This Day in History: According to the Gregorian calendar, May 8 is the 138th day of the year and the 139th day of a leap year.
On this day let’s see some important events and anniversaries. We have compiled a list of some monumental events that happened all around the world on May 8 as well as the birthdays of famous people.
On May 8, 1886, Dr. John Pemberton sold the first glass of Coca-Cola at Jacobs' Pharmacy in downtown Atlanta. Serving nine drinks per day in its first year, Coca-Cola was new refreshment in its beginning.
Treaty of Shimonoseki, Chinese Maguan Tiaoyue, agreement that concluded the first Sino-Japanese War, which ended in China’s defeat. By the terms of the treaty, China was obliged to recognize the independence of Korea, over which it had traditionally held suzerainty; to cede Taiwan, the Pescadores Islands, and the Liaodong Peninsula to Japan.
The 1902 eruption of Mount Pelée was a volcanic eruption on the island of Martinique in the Lesser Antilles Volcanic Arc of the eastern Caribbean, which was one of the deadliest eruptions in recorded history.
On May 8, 1902, Mount Pelée on the French overseas island of Martinique erupts, wiping out the city of Saint-Pierre, killing 30,000 and leaving only two survivors. pic.twitter.com/9NZyYTK9By— MMJYBBJWIdols (@MMJYBBJWIdols) May 8, 2020
Mahatma Gandhi in May 1933 began a 21-day fast of self-purification and launched a year-long campaign to help the Harijan movement. When an untouchable family sought its membership of the Satyagraha Ashram, Mahatma Gandhi welcomed them. He also fought for Dalits' entry into the temple.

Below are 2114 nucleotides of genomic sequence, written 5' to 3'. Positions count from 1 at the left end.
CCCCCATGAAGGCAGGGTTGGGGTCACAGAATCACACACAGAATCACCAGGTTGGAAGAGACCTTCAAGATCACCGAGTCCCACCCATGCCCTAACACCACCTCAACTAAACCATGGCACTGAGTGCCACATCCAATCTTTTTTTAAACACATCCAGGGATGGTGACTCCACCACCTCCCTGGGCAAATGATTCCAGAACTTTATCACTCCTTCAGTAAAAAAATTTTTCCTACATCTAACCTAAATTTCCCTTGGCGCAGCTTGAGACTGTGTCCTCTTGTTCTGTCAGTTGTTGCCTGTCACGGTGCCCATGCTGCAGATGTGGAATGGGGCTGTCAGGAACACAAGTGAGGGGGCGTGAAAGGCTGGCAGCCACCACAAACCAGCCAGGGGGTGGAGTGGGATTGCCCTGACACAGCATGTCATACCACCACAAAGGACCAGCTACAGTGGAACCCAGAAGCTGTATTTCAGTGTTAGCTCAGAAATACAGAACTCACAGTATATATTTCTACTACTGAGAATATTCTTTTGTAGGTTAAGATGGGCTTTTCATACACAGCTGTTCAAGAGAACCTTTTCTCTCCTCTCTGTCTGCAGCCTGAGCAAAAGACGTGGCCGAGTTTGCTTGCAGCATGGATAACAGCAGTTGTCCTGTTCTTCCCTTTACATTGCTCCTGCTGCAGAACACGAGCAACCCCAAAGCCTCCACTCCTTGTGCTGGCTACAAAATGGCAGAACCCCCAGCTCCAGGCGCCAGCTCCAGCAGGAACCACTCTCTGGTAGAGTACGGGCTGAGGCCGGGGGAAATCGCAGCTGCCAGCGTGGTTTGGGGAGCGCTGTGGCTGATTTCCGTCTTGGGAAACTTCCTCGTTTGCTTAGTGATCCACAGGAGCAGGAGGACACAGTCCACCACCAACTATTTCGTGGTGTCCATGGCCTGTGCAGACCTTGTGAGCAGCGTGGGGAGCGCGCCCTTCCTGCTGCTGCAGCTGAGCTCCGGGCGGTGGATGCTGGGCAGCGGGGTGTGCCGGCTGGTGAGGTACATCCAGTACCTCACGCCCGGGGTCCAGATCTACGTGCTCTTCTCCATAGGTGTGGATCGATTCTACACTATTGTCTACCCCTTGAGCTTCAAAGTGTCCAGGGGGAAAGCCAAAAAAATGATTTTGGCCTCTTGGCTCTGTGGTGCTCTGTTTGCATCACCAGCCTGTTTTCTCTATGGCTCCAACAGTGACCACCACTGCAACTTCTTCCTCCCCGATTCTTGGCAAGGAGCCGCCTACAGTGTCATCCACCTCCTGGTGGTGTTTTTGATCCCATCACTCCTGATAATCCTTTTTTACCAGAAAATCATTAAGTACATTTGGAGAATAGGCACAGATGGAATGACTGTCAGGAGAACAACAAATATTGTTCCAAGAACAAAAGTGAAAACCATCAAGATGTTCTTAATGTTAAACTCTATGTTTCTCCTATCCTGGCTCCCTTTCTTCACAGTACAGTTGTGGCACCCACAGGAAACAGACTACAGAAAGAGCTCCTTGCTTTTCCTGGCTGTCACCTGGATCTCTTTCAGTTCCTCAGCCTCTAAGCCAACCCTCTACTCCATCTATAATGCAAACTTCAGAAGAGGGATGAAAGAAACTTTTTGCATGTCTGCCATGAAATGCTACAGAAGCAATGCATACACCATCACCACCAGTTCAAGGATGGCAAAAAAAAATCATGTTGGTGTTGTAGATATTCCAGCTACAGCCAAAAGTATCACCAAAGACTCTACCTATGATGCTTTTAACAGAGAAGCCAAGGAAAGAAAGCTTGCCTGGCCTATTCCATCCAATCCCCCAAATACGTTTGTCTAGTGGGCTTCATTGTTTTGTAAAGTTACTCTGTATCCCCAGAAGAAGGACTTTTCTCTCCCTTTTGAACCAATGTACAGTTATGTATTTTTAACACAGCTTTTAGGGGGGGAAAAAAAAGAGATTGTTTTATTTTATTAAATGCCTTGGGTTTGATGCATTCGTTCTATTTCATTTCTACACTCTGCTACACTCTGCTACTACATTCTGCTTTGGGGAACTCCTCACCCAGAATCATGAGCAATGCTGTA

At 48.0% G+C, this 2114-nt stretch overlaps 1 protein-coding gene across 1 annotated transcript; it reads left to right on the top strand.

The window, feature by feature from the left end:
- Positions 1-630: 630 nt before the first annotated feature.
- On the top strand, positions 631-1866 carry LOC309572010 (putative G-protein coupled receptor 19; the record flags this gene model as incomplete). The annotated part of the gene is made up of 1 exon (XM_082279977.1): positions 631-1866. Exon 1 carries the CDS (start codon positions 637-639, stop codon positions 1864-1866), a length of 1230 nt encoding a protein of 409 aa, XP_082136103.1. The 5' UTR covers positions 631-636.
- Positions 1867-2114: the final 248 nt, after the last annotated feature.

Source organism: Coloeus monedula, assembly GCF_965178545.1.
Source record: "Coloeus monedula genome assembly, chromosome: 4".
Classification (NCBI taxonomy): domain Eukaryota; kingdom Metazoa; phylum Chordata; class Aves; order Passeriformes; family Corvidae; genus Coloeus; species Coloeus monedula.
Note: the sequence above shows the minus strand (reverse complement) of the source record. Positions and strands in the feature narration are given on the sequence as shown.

Today in 1933 Mohandas Gandhi begins a 21-day fast of self-purification and launched a one-year campaign to help the Harijan movement pic.twitter.com/ELfBbTWPeS— the painter flynn (@thepainterflynn) May 8, 2020
On May 8, 1945, World War II in Europe came to an end. As the news of Germany’s surrender reached the rest of the world, joyous crowds gathered to celebrate in the streets, clutching newspapers that declared Victory in Europe (V-E Day).
On 8 May 1980, the 33rd World Health Assembly officially declared: ‘The world and all its peoples have won freedom from smallpox.’ The declaration marked the end of a disease that had plagued humanity for at least 3 000 years, killing 300 million people in the 20th century alone.
On this day in 1980 the World Health Organisation announces that Smallpox has been eradicated. Edward Jenner would be proud @Glos_CareNHS and @2getherTrust #EdwardJenner #Berkeley pic.twitter.com/APTxCE6G3c— Glos Health and Care NHS Library (@GlosHealthLib) May 8, 2019
The USSR announced its intentions to boycott the 1984 Summer Olympics on May 8, 1984, citing security concerns and "chauvinistic sentiments and an anti-Soviet hysteria being whipped up in the United States." A US official said the country had ignored suggestive comments by the Soviet Union in the weeks building up to the announcement and that, in spite of all the indications, the United States was "absolutely dumbfounded" when the official announcement arrived
8th of May 1984. On the day that the Olympic torch relay began towards the Los Angeles Summer Olympics, the USSR announced it’s boycott for the Games citing security concerns; 4 years earlier, the USA boycotted the Olympics held in Moscow. pic.twitter.com/0XZWKhVwp9— Sports Gazette (@SportsGazette) May 8, 2020
In May 2004, Muralitharan overtook West Indian Courtney Walsh's record of 519 Test match wickets to become the highest wicket-taker. Zimbabwe's Mluleki Nkala becomes Muralitharan's 520th scalp in Tests. Muralitharan held the record until Shane Warne claimed it in October 2004.